• If I walked into your classroom what would I expect to see?
  • Describe what classroom management means in terms of behaviour and organisation.
  • What teaching methods have you found most effective for (specific relating to Curriculum)
  • What differences are there in teaching, for example, a class of Year 7 and Year 11?
  • How do you deal with behaviour issues in your classroom?
  • What behaviour management policies have you experienced, and what do you consider as having been effective?
  • How would you deal with a pupil who is not co-operating?
  • How would you deal with a disruptive student?
  • What do you think is the best way to motivate pupils?
  • Some people say you should demand respect from children. Do you agree or disagree, and why?
  • What do you understand by the term 'providing support' for the pupil?
  • Bullying is often a serious issue that has to be dealt with in all areas of work with children. In your experience, what is the best way to deal with it?

 

Lesson planning and curriculum questions:

  • Give an example of a lesson you felt went particularly well.
  • Give an example of a lesson you felt went particularly badly, and explain why. How did you resolve the situation?
  • When planning a lesson, what elements do you ensure are covered within it?
  • How do you organise homework for your class?
  • Some of our classes are mixed age.  How do you ensure that in a mixed age class you meet the needs of all of the children?
  • How do you ensure that all children in your class make good progress? and how do you communicate this with others?
  • Tell us about a children’s book that you have read and used successfully with a class or group.
  • What is your understanding of high-quality teaching and learning?
  • Describe a good lesson
  • Describe a lesson that did not go well. 
  • What were the reasons for this?
  • If I came into your lesson, what would I see?
  • Describe the teaching method you find most effective
  • How would you organise teaching and learning for a mixed-ability group?
  • Do you differentiate between outcome or task?
  • What are the important things to consider when setting up a classroom?
 

Ensuring progress

  • What assessment strategies would you use? 
  • How do you ensure all children are involved?
  • How do you assess and record your children's progress?
  • How would you motivate a reluctant child?
  • How would you meet the needs of gifted and talented children in the class?
  • Have you had experience of a very high attaining and very low attaining child in your class?
  • Tell us about your experience of assessment for learning and assessment of learning
  • If a child doesn't show signs of improvement after all your planning, monitoring, assessing etc, what do you do next?
  • What strategies do you use to manage children with special educational needs?
 

Safeguarding:

TG's hint:  Child Protection: the questions, NOT the answers  plus   A typical Child Protection Policy

  • What do you understand by Safeguarding?
  • How do you ensure that children in your class are safe?
  • What would you do if a child disclosed….?
  • Have you ever felt uncomfortable about a colleague's behaviour towards children in a previous job? TG's hint: Don't just say No, go on to say what you would have done if Yes
  • What were your concerns, what did you do, and how was the issue resolved?
  • Safeguarding children is an important part of our work. Can you give me same examples of how you would contribute to making the organisation a safer environment for children?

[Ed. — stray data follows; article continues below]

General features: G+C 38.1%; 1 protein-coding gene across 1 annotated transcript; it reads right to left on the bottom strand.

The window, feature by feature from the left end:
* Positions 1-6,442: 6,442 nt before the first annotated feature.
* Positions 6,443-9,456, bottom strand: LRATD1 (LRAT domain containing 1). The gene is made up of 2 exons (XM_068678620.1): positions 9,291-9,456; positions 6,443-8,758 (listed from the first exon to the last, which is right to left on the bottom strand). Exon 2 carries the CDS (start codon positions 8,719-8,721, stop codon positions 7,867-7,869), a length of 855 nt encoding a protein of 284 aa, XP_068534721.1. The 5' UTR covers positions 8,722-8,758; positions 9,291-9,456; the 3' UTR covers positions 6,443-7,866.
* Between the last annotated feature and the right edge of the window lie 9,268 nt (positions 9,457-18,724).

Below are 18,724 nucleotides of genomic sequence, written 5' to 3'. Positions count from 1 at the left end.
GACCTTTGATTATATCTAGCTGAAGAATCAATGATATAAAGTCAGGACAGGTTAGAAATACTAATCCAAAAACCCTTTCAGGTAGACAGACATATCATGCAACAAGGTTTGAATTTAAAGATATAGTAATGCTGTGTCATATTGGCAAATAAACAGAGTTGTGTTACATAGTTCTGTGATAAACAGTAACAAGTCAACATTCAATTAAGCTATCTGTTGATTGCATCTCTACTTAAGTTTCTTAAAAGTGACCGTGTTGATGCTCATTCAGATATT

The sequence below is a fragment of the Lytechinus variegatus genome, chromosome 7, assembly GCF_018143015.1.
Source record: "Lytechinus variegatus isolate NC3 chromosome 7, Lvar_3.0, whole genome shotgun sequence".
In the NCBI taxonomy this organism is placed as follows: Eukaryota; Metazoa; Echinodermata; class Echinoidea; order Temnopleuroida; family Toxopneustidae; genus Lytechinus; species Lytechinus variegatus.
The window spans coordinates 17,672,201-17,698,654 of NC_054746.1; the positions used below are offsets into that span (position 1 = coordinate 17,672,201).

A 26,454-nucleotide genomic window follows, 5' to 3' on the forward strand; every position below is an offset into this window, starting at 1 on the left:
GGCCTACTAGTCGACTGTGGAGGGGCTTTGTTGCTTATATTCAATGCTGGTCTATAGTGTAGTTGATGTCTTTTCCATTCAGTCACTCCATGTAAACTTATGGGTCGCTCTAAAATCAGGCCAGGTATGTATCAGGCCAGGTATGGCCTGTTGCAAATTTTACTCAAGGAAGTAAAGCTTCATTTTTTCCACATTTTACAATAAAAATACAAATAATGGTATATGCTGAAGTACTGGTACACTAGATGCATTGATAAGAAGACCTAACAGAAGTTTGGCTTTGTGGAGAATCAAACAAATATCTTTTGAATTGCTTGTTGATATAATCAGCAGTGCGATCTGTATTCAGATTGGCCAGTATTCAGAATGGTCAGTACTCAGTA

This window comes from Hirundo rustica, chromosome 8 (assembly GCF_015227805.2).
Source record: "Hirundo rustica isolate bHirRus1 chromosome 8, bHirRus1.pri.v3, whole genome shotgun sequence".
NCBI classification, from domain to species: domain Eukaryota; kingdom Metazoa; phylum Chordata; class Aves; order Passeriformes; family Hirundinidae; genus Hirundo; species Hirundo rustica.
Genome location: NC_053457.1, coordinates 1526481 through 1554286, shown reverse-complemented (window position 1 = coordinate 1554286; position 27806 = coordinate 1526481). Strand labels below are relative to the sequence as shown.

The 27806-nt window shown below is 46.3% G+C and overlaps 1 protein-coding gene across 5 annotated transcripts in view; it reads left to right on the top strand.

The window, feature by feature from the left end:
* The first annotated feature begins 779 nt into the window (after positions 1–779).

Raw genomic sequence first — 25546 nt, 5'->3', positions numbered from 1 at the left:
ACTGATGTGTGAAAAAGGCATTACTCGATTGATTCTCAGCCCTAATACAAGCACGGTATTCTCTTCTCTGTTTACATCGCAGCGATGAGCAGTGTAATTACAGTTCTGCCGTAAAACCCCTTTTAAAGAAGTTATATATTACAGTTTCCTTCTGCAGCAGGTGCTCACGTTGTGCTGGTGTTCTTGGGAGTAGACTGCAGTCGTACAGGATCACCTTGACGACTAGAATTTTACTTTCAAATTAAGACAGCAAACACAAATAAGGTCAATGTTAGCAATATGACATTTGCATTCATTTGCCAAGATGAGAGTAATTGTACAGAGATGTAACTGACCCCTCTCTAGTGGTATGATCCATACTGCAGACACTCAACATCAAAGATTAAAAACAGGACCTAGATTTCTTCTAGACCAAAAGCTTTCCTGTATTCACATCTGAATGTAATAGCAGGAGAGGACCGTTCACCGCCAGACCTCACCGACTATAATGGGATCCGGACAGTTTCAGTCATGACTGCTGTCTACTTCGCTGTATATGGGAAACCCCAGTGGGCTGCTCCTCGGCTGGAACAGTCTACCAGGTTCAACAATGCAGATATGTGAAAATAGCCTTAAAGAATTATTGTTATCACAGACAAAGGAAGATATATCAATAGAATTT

• Tell me about a time when a child or young person behaved in a way that caused you concern. How did you deal with that? Who else did you involve?
  • Why do you want to work with children? What do you think you have to offer? Give an example of how children have benefited from contact with you.
  • How did your previous organisation tackle child protection?

 

The school and staff

  • What makes a successful school?
  • What importance do you attach to co-operation with colleagues, such as those who are teaching other sets of the subject?
  • How would you cope with a lack of enthusiasm from colleagues? 
  • What is your impression of the school/organisation?
  • Do you find it difficult working alongside older, more experienced staff?
  • What is the most difficult piece of feedback you have ever had to give, and why?
  • How would you react if a senior member of staff queried or criticised some aspect of your teaching?
 

Career development

  • How will you develop yourself as a professional teacher?
  • What is your understanding of effective performance management?
  • What are your plans for the future?
  • How would you like to see your career develop?
  • How long do you expect to stay here?
  • Would you aim to widen your experience by seeking posts in other schools after a reasonable period here?

 

Other questions:

  • Do you hold any key responsibilities within your school?
  • Have you been involved in any extracurricular activities?
  • How have you ensured a positive relationship with parents? governors?
 
 
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N.B. (from Theo)  if they ask you at the end if you have any question that you want to ask,  don't bother inventing a question to ask to impress.  The panel would much rather that you said Thank you, no, I don't need to ask anything as I have all the information that I need.
 
 
We absolutely HATE being asked questions just to impress us.   Especially if it's a question totally TRITE  such as: What did you do in your Inset days last year?
 
Ask if there's something that you absolutely MUST know (although really you should have found that out before).  Otherwise, don't ask anything. That allows us to get on with interviewing the next candidate.  
 
People have been known to talk themselves out of a job by the stupid question at the end . . .

Questions to ask at the end of your interview 

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Best wishes